When Plans Change – Glastonbury Tor
Friday had been extremely hot. Tropical in fact, it was as I was driving from one site visit to the next I suddenly decided ‘lets go to the beach tomorrow’. Smug in my smartness, I called in at the local discount store on the way to collect Es from the train station and purchased a cool box, they also had some beach shelters on sale so I grabbed one of those too. I nipped to the supermarket opposite the station and picked up the food for the weekend, including a pile of luscious picnic type food. When I picked his Lordship up from his London train, we were all set and the plan was made.
At 3am on Saturday morning I was woken by torrential rain and thunder. It’s at this point in the post I fill a couple of lines with Anglo Saxon words, well, you get the idea. Don’t you love it when plans change? As a Brit we roll with the punches, after all our weather is never a certain thing. So…
On waking later Saturday morning the thunderstorms had passed, but left an overcast but warm day. Not wanting to waste our time together, as he goes away again on Sunday night, we made quick plans. “Lets go to Glastonbury” I said, “I’ve never been and I’ve heard it’s got some very cool shops, and there’s a Tor!” I countered, having seen his micro expression of disappointment at the mention of ‘shops’.We jumped in the car, I programmed the sat nav, and within 30 minutes we were entering Glastonbury. To be perfectly honest with you, I was surprised at how close it was, and that given it’s proximity we had never ventured that way before. The drive was relatively stress free, and given that it was also the start of the school holidays, that was a surprise.
The Tor can be seen from a great distance when heading into Glastonbury, we glimpsed it first when the sat nav said we were still 8 miles away. A very prominent hill surrounded by low lying fields and undulating landscape, it looks almost man-made.The site is managed by the National Trust, however there are no National Trust parking areas or entrance fees, so it is a relatively cheap day out. We parked in a factory car park located as you just get into the town. The billboard at the side of the road advertised £2 parking. A little bit of artistic license I think as it was actually £2 for 2 hours and then went upwards from that point. We paid £4 as we (well, I) wanted to see the shops also.
Known as a spiritual site, this is reflected in the local community and the local shops, selling all manner of products from Tarot cards to Crystals. Whilst we were there, a group were drumming and meditating at the site, what for I couldn’t tell you, but pagan rituals are still very much a part of the psyche here.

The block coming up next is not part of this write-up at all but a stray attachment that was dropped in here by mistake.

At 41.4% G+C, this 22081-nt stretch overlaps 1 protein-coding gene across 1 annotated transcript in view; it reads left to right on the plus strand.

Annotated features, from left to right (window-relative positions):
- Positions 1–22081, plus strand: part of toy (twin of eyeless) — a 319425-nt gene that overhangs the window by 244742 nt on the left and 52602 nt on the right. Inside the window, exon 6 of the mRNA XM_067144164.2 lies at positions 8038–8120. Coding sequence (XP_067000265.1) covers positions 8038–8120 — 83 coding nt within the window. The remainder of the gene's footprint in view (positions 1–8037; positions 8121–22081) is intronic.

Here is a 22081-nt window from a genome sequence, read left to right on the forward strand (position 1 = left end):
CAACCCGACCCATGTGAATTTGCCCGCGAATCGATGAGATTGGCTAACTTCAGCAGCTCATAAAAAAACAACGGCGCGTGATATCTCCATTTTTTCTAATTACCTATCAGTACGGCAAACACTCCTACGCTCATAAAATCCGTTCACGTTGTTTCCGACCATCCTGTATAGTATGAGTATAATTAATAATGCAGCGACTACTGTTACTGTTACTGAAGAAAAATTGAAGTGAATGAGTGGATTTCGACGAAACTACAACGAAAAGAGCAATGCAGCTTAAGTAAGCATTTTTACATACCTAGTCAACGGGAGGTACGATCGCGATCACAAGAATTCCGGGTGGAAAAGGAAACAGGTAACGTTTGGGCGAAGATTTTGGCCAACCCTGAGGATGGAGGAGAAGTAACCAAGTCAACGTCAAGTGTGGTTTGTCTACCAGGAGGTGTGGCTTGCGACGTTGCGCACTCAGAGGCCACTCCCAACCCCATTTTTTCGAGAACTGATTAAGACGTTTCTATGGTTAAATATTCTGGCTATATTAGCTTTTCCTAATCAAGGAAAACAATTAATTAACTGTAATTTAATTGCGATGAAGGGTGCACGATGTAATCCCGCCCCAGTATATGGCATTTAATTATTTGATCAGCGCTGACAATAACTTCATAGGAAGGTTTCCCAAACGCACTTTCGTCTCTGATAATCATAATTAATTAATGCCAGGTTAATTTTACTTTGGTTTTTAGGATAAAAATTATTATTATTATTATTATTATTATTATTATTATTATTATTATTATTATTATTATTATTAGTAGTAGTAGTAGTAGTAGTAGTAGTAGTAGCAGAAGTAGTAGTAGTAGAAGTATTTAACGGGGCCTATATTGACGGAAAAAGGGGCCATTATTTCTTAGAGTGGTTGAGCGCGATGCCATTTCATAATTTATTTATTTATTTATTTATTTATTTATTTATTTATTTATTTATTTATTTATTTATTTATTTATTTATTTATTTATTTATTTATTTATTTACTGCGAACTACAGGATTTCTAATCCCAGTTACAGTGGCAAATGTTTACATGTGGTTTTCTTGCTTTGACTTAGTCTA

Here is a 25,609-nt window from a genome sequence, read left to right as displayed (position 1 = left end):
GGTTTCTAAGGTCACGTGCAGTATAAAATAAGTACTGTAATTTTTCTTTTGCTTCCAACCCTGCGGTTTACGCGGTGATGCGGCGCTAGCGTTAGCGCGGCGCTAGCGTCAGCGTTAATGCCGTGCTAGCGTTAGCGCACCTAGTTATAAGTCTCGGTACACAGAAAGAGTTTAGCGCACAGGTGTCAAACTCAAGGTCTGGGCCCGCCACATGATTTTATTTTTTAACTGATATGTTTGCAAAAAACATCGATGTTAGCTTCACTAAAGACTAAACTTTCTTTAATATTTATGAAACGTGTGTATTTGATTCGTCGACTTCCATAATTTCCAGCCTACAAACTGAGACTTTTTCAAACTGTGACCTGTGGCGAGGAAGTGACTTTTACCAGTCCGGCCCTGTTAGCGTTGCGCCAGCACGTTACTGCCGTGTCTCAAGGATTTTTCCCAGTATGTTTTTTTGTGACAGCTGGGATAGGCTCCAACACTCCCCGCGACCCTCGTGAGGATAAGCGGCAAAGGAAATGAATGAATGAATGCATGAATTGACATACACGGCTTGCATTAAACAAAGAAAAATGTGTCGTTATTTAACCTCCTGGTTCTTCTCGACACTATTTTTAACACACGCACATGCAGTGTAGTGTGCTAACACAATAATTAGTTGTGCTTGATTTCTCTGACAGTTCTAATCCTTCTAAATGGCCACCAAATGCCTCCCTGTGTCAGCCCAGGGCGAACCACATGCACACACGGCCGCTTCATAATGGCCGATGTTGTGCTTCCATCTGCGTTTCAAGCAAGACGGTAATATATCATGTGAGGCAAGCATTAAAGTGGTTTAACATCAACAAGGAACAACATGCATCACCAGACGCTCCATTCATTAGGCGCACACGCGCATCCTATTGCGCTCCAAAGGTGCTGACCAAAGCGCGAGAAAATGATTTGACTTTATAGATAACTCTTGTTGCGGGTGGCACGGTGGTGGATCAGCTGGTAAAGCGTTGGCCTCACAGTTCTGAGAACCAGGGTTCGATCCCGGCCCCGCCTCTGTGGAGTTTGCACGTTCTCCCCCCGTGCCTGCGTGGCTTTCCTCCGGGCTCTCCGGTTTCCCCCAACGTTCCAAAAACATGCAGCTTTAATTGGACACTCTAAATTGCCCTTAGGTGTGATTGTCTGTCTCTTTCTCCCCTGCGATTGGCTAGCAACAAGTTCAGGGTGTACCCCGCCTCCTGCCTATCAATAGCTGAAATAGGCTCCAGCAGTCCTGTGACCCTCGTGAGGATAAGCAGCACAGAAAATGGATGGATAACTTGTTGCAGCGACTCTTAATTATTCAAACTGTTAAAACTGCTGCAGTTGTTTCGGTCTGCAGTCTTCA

The climb is short and steep, as you would expect looking at it from the road. However the paths are well maintained and there are steps carved into the hillside to assist your climb. For my Northern friends, I would liken it to Rivington Pike. You can get a bus from the park and ride terminal which drops you on the other side of the hill which is possibly, if not easier, a shorter walk. The bonus on that route is there is an ice-cream van sits at the bottom for that well deserved ice cream on the way down.
There is not much at the top other than the views, which are 360 degrees and on a clear day, go for miles. The Tor itself refers to the hill formation not the tower. Dating from possibly the 15th century, there is no access up the tower, you can however enter the lower part where there is an information plaque which gives you a history of the site, although there is much speculation around its origins.
Lastly there is a marker which highlights all the landmarks you can see. Which is great, when someone is not using it as a seat.
The top was very busy, as you would expect as such a historic site on a lovely day. Due to the easy access of the site, I would suggest its worth making a very early morning trek to watch the sun rise. I may take another trip just to take advantage of the lovely soft light at the ‘golden hour’ and get some less stark photographs.
Once you’ve taken in the views. Taken all the panoramic photos that you want. That’s pretty much it. Make your way down, past all the very friendly sheep, and keep on walking into town for a browse and perhaps a well earned coffee and cake.